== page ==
© 2022 KMUW
Play Live Radio
Next Up:
Available On Air Stations

Wichita's Library Board To Create Programming Policy Following Drag Queen Reading Event

Nadya Faulx
KMUW/File photo
The board that runs the Wichita Public Library system plans to create a policy for programming after an event this fall that upset some residents.

The Wichita Public Library Board plans to create a programming policy, following backlash from a September drag queen reading event.

More than 200 people attended the “Say YAAAS to Reading” event at the Advanced Learning Library. The library quickly received about 100 emails from concerned residents.

The board discussed the issue to a standing-room-only crowd during its monthly meeting on Tuesday.

Close to 30 people addressed the board regarding the September event and potential policies. Some encouraged the board to continue providing similar programming, while others said the event was inappropriate for children.

Craig Coffey is an area pastor. He said the event promoted an agenda that he, and many others, don’t agree with.

“The fact is that preferential treatment was extended to the drag queens and the LGBTQ activists,” he said. “These activists knowingly and deliberately imposed their agenda onto the library staff and the public.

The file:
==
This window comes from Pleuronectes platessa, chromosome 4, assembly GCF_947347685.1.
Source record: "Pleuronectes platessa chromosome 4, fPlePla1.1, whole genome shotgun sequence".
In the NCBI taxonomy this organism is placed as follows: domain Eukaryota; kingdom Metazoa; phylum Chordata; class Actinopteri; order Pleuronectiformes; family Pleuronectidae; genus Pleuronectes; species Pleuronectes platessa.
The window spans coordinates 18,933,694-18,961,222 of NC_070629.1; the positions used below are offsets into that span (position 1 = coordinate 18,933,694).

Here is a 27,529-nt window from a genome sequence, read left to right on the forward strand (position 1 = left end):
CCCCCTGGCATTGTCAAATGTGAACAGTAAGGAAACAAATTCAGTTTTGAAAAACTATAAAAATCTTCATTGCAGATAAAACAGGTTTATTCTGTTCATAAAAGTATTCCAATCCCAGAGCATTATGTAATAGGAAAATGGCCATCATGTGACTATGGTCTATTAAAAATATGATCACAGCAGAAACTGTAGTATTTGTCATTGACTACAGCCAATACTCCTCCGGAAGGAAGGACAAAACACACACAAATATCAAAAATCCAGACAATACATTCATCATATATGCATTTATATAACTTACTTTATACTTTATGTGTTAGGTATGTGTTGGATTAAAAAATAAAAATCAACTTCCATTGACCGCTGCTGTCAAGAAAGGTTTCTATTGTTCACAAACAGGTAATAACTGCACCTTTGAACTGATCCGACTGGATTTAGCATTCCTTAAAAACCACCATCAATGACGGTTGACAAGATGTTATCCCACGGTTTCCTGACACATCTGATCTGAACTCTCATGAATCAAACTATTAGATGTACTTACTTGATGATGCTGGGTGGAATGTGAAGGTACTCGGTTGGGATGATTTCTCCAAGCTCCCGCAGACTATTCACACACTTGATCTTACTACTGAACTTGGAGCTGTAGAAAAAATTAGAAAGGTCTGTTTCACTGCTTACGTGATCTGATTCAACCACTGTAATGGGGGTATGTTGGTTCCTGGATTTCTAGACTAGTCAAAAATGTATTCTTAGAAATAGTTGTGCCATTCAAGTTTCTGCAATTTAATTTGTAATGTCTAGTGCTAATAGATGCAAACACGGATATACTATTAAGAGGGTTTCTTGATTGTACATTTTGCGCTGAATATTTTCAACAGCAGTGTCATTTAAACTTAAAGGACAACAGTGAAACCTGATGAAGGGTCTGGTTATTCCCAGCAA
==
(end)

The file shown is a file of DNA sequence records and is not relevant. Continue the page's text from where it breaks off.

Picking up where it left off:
"The activists’ actions were calculated, planned and then enabled by library staff that evening.”

Jessi Wigdahl was at the event with her family. She said the drag queens hosting the event had only one agenda: promoting literacy.

“They demonstrated, very ably, that reading is an activity that can be shared, enjoyed and appreciated by all kinds of people,” she said.

She said the library should continue hosting diverse events.

“Events like ‘Say YAAAS to Reading’ change lives for the better,” she said. “Giving a small, vilified and clearly misunderstood group the chance, not only to have some visibility, but to visibly promote shared communal values brings hope and healing for those who are able to witness it.”

Board member Lamont Anderson agreed with Wigdahl. He said the library board should strive to be inclusive to every member of the community, regardless of personal preference.

The board plans to draft a policy and present it during its January meeting. It could be voted on as early as February.

Ray Strunk is an intern in the KMUW News Lab.